In a note sent out after the report’s release, Matthew Pointon, property economist at Capital Economics, suggested that the rental data may actually be a little rosier than it appears.

“Given the number of existing homes for sale recently dropped to a record low, it is no surprise that the homeowner vacancy rate fell to 1.5% in the first-quarter, the joint-lowest rate for 24 years,” Pointon wrote.

“That has put a stop to what had been a gradual rise in the homeownership rate. It is also supporting rental demand. Despite a large rise in the number of rental apartments hitting the market over the past couple of years, the multifamily rental vacancy rate has held steady at just over 8% for the past six-months,” Pointon added.

Pointon said that the 7% overall rental vacancy rate is low by historical standards, and suggested that the news may show that multifamily housing is on firmer footing than it appears.

“At 8.2%, the multifamily rental vacancy rate is down marginally from 8.3% in the final quarter of last year, and suggests concerns about a large degree of oversupply of rental apartments is overblown,” Pointon said. “While a large number of apartments are being built, the lack of homes to buy is supporting rental demand. In turn, that argues against a sharp slowdown in rental growth this year.”

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Here are Q1 2018’s homeownership drivers

The homeownership rate was not statistically different from last year in the first quarter of 2018, according to the latest Quarterly Residential Vacancies and Homeownership report from the U.S. Census Bureau.

The homeownership rate increased just slightly to 64.2% in the first quarter, up from 63.6% in the first quarter of 2017 and unchanged from the fourth quarter, the report showed.

As the chart below shows, these rates remain significantly below historical levels and only began increasing once again in 2016.

Click to Enlarge

homeownership rate

(Source: U.S. Census Bureau)

“Today’s Housing Vacancies and Homeownership Survey data release for 2018 Q1 shows the homeownership rate ticked upward on a year-over-year basis for five consecutive quarters, but held steady from 2017 Q4,” Veritas Urbis Economics Founder and Chief Economist Ralph McLaughlin said.

Almost all age groups saw an increase in homeownership rate – except those at the youngest and oldest ends of the spectrum.

Millennials saw their homeownership rate fall once again as the rate for those under 36 years decreased from 36% in the fourth quarter to 35.3% in the first quarter. However, this is still up from 34.3% in the first quarter of 2017.

And one expert pointed out that even with quarterly drop, Millennials are still proving resilient amid difficult home buying conditions.

“Millennials have emerged as the most dogged homebuyers with those under 35 far outpacing the overall annual homeownership rate change, despite contending with the most vexing portion of the housing market,” Trulia Senior Economist Cheryl Young said. “Millennials make up the largest share of those seeking starter homes, a portion of the market that saw inventory plummet 14.2% and prices leap nearly 10% year-over-year in Q1 2017.”

Those ages 35 to 44 increased their homeownership rate from 58.9% in the fourth quarter and 59% in the first quarter of 2017 to 59.8% in the first quarter this year. Those ages 45 to 54 years increased from 69.5% in the fourth quarter and 69.4% last year to 70% in the first quarter. Those ages 55 to 64 years increased their homeownership rate from 75.3% in the fourth quarter to 75.4% in the first quarter. However, this was down slightly from 75.6% in the first quarter 2017.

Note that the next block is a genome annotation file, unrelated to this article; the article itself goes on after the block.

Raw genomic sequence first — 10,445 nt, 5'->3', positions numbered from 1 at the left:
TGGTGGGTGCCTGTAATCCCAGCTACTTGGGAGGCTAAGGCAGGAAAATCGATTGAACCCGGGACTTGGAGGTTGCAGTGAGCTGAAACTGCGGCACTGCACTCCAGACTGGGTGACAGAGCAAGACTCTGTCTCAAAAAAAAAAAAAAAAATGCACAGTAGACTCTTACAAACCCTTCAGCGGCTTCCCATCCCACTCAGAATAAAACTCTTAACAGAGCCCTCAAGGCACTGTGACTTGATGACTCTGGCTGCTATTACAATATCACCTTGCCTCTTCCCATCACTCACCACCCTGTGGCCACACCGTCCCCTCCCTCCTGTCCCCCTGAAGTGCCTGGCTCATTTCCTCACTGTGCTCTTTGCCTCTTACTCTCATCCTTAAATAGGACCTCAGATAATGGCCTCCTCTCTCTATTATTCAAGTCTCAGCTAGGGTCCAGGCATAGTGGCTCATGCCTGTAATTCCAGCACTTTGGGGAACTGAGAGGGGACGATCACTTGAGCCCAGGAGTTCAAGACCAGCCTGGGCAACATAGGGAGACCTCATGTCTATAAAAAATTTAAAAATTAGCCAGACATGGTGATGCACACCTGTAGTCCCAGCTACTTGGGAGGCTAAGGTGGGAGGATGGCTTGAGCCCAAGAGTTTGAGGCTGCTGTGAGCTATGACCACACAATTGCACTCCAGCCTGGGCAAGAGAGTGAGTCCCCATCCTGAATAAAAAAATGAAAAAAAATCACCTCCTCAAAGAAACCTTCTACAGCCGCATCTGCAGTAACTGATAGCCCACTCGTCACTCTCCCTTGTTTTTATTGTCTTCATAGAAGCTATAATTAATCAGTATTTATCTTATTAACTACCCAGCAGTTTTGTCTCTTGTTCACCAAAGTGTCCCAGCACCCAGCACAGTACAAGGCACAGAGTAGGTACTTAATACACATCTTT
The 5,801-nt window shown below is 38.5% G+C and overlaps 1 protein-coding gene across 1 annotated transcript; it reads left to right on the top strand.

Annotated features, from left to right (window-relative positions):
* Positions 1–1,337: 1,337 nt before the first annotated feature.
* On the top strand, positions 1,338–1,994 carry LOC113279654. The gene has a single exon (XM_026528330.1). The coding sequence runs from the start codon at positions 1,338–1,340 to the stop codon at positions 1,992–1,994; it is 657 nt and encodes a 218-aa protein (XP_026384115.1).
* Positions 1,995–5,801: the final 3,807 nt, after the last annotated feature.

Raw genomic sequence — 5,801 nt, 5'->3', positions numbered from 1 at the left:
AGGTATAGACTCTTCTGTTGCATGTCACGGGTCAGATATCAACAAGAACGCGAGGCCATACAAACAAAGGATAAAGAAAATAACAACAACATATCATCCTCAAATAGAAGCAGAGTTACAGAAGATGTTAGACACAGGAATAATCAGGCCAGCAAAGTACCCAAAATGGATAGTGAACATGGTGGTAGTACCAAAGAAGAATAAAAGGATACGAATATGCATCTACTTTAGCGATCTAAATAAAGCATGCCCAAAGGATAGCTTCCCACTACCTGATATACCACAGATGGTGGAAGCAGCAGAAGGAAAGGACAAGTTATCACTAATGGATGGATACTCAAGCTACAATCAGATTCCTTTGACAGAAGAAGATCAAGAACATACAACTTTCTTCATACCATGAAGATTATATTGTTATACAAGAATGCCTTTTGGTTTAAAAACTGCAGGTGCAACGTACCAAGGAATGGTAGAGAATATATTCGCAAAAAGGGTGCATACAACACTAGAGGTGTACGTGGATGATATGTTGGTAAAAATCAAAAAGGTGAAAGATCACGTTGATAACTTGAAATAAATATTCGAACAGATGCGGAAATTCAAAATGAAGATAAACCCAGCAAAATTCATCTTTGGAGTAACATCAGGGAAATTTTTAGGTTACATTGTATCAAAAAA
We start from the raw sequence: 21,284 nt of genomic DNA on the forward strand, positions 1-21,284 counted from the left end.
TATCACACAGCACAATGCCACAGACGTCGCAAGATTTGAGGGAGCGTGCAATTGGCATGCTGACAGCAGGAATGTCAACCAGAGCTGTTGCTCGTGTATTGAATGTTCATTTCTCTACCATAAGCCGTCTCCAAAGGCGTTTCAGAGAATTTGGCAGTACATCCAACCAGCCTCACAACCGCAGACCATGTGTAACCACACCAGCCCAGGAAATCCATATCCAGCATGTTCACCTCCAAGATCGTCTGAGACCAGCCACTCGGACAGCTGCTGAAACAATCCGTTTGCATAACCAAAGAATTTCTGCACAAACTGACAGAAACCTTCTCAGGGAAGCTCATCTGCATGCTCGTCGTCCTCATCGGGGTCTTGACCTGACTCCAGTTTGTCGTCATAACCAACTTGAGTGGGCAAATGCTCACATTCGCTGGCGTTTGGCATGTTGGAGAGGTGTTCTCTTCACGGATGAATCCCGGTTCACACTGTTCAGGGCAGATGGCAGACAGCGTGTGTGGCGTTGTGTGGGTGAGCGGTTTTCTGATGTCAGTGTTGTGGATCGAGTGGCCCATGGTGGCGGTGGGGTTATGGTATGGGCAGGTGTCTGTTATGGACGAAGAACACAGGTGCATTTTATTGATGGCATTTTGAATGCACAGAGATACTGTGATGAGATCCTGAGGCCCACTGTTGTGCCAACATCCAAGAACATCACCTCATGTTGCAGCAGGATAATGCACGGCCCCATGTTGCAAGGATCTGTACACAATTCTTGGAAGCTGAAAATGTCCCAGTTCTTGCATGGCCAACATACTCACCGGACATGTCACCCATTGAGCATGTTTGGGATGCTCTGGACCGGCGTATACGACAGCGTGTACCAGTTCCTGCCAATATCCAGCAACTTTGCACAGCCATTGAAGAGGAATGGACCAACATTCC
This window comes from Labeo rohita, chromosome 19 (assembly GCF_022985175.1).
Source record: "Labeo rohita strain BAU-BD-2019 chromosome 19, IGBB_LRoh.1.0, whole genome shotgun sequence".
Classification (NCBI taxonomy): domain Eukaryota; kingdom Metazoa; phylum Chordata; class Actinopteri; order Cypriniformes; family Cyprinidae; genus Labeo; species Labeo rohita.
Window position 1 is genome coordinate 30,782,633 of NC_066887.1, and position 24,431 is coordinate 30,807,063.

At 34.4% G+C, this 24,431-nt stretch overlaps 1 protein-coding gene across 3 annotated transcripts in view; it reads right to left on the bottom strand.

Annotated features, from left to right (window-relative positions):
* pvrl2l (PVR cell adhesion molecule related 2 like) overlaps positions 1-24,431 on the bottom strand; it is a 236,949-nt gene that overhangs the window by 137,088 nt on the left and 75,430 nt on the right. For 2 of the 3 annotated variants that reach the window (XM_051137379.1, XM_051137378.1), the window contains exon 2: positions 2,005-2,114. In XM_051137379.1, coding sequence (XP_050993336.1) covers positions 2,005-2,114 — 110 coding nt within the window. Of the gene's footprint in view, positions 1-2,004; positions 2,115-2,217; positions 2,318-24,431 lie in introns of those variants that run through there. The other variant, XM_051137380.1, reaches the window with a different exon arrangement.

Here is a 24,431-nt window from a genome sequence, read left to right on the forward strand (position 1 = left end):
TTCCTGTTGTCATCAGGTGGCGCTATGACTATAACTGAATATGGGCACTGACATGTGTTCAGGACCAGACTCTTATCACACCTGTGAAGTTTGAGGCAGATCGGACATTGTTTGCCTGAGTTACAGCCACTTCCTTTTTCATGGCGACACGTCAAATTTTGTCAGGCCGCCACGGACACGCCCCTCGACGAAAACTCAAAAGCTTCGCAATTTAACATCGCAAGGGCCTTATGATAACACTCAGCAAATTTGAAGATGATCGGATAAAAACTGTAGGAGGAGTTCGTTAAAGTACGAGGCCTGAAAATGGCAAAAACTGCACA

But in the next age group, once again homeownership drops. For those ages 65 and older, the homeownership rate decreased from 79.2% in the fourth quarter and from 78.6% in the first quarter of 2017 to 78.5% in the first quarter this year.

Among all ethnic groups, and this should come as no surprise, Hispanics were the only demographic to see their homeownership rates grow both from last quarter and last year. Among the Hispanic population, the homeownership rate grew from 46.6% in the fourth quarter and in the first quarter of 2017 to 48.4% in the first quarter this year.

Why is this no surprise? Because last year a report from the National Association of Hispanic Real Estate Professionals showed the Hispanic homeownership rate accounted for 74.9% of the total net growth in the overall homeownership rate in the U.S.

The White homeownership rate decreased from 71.8% last year and 72.7% last quarter to 72.4% in the first quarter. The Black homeownership rate, while up slightly from 42.1% in the fourth quarter, decreased from 42.7% in the first quarter of 2017 to 42.2% in the first quarter this year. Finally, the Asian, Native Hawaiian and Pacific Islander rate decreased from 58.2% in the fourth quarter but increased from 56.8% last year to 57.3% in the first quarter this year.

The final driver of homeownership growth? As it turns out, vacancies have been decreasing, lending more inventory to the housing market.

“The decline in vacancy rate has been an important, though silent addition to the housing supply,” said Tian Liu, Genworth Mortgage Insurance chief economist. “Homeowner vacancy rate peaked in 2008 at 2.8%, and is now under 1.6%, adding significantly to the housing supply.”

“With vacancy rates now approaching the lowest level since the early-1990s, it troughed in 1993 at 1.4%, home prices will likely rise further, and the need for more affordable new homes is also greater,” Liu said.

The homeownership vacancy rate continues to decrease amid the highly competitive housing market. It decreased from 1.7% in the first quarter of 2017 and 1.6% in the fourth quarter to 1.5% in the first quarter of 2018.

“Given the number of existing homes for sale recently dropped to a record low, it is no surprise that the homeowner vacancy rate fell to 1.5% in the first-quarter, the joint-lowest rate for 24 years,” Capital Economics Property Economist Matthew Pointon said.